Friday, September 30, 2011

Book Review- Fashion in Detail

One word; stunning. This book's images literally left me breathless. For the costume historian there is a wealth of highly-detailed imagery of pleats, embroidery, buttons, spangles, lace, and whole items like gloves, stomachers, and vests. If the book has a fault, in fact, it is that there are too few photos of the whole garments from which these close-ups are taken, but the reader is given line-drawings to compare.

For those more interested in techniques, prepare to drool. There is a wealth of information here about stitching techniques, seam placement, boning, quilting, cording, slashing, pinking, stamping, knitting, blackwork, and more.

Woman's smock, English 1620s-1630s
Clearly I cannot fail to recommend "Historical Fashion in Detail: The 17th and 18th Centuries" to all lovers of historical costume as well as decorative techniques, and should you doubt my reasons for enthusiasm here are a few more photos just to tantalize you.

Stomachers, early 1700s
Detail of glove beading, Engish 1603-1625

Sunday, September 25, 2011

Yellow Stays by American Duchess

I realized while working on my quilted petticoat and mantelet that I had never actually posted photos of my new front-and-back-lacing corset, made for me by the talented Lauren at American Duchess. I had mentioned back in November of last year that the tester stays were done, and early this year I received the finished stays.

They lace with blue ribbon in the front over a separate stomacher, which is jacquard on one side, and the same bright yellow as the binding on the other, so I can wear it either way for variation. The straps also tie on so they can be completely removed if necessary. The other nice thing about these is that, lacing front and back, they are easy to put on by myself and very adjustable. I love them, and will happily wear them under all of my 1780s clothing.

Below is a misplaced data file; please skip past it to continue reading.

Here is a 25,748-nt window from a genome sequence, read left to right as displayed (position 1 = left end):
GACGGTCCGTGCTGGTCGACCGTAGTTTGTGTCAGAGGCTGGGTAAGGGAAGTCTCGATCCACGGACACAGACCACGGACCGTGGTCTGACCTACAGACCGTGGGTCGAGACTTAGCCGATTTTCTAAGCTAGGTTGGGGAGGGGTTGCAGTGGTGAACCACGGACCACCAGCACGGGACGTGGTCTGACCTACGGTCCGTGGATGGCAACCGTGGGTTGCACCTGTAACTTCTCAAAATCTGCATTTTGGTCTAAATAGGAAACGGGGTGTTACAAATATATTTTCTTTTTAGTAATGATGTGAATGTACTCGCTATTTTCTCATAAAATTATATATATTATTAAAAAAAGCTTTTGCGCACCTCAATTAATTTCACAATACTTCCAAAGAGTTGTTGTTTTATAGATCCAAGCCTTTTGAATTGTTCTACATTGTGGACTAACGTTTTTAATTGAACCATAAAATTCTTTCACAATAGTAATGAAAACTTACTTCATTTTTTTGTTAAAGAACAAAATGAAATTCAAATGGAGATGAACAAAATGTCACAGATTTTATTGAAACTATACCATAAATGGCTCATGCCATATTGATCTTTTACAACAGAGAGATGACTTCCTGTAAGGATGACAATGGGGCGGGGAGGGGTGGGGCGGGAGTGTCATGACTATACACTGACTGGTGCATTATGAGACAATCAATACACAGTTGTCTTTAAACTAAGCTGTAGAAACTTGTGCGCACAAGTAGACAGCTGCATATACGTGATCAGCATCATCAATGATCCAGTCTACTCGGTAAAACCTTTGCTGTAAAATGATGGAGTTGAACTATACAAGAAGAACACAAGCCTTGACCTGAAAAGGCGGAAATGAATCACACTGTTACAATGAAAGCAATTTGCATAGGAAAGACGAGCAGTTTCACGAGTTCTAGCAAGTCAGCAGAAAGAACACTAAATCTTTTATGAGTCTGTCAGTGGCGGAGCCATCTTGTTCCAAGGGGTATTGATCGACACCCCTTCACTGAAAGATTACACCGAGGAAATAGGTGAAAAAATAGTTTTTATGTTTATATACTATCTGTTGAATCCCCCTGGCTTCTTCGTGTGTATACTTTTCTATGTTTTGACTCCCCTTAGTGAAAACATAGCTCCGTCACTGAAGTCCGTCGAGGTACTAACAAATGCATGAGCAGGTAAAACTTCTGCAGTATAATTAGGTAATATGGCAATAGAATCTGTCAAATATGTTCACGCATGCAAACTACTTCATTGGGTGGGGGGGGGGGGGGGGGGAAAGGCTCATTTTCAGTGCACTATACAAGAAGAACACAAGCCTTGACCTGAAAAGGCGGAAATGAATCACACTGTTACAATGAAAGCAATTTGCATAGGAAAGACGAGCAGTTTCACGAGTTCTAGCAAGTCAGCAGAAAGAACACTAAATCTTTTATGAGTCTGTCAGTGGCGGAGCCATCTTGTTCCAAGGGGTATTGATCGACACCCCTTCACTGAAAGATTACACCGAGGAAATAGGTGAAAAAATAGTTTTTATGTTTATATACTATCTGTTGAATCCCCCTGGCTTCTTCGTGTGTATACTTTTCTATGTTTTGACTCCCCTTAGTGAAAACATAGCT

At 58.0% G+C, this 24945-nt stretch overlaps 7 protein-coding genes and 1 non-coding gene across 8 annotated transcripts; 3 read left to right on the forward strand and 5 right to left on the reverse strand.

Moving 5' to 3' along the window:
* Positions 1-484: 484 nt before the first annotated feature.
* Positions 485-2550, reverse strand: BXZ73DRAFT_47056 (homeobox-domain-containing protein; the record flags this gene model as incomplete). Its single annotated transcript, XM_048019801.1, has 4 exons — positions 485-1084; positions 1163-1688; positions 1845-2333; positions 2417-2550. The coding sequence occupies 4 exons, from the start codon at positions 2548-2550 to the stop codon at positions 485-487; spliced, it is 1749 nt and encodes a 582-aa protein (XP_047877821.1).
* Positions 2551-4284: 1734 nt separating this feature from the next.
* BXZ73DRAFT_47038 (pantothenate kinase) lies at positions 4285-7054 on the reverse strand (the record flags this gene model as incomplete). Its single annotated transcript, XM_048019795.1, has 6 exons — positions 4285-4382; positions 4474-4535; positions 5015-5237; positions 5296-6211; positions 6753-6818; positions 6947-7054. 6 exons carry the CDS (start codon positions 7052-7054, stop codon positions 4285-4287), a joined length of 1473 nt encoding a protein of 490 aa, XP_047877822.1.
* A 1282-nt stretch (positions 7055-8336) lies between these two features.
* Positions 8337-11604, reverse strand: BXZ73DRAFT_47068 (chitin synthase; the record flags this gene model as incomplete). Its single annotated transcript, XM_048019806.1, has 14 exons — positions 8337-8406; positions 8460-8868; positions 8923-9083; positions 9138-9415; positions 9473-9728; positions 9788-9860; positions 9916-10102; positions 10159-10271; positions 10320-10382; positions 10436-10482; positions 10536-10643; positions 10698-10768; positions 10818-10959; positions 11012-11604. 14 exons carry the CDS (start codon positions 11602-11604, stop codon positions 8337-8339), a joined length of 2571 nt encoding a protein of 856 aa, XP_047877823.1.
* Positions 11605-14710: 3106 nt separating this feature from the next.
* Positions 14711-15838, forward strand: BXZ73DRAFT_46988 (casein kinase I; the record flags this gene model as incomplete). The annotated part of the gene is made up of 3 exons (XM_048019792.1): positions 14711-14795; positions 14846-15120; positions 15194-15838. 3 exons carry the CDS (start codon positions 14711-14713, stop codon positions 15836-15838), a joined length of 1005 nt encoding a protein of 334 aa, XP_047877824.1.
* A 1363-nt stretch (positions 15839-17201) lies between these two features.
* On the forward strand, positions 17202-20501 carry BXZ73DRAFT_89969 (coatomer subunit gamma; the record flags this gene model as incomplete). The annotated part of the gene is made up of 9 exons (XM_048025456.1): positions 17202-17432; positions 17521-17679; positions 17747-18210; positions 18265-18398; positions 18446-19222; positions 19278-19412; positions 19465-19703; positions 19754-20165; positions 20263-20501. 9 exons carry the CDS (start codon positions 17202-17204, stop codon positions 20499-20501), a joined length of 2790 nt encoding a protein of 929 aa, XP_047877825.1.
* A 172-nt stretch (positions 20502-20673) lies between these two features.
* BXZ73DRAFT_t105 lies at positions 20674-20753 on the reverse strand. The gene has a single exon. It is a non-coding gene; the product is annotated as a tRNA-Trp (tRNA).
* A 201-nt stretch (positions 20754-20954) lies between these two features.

For information on the construction of these stays you can visit Lauren's posts about them on her blog. I also realized after I put them on with my chemise for the first time that they look a lot like these ones from the Galerie de Modes.

Thursday, September 22, 2011

September 22nd, 1781

In Paris once more, and the weather is more chill than usual for this time of year. I do hope it won't last. I am to hold my first formal Lever of the season this afternoon, but am secretly most anxious, for what if nobody comes? My sudden departure a few months ago may certainly have lost me a few friends. Msr. Poisson is at least certain to attend as he and I have much to discuss.

I arrived to find a bill from my marchande waiting, it seems that once in while one really must pay merchants, so I did. I expect to see my new clothes very shortly.

I think I hear voices in the hall, someone has arrived. It is time to begin the masquerade.

Olympe, Comtesse

Wednesday, September 21, 2011

Know Your Clothes- Hats

"We are ill-informed even of the articles we wear. People come to years of discretion scarce know the difference between a plain hat and a Lunardi; and I have heard a lady, who I was told had a very good education, mistake a Parachute for a Fitzherbert." - The Lounger no. 76, 1786

What an earth are Lunardis, Parachutes, and Fitzherberts? The writer clues us into the fact that they were all types of hats, but what did they look like and how were the different? The fabulous resource "The Dictionary of Fashion History", provides the answer.

Balloon hat/Parachute hat/Lunardi- (1783-85) A hat with a large bloon-shaped crown and wide brim made of gauze or sarcenet over a wire or chip foundation. Very fashionable in those years as a compliment to Vincenzo Lunardi (1759-1806) and his balloon ascents.

So a Lunardi and a Parachute are basically the same thing; what makes the Fitzherbert drastically different? The brim was oval in shape and the crown of puffed fabric was raised slightly.

How ever could the young lady have confused the two, indeed?

Sunday, September 18, 2011

The Countess' New Clothes- Quilted Petticoat Part 1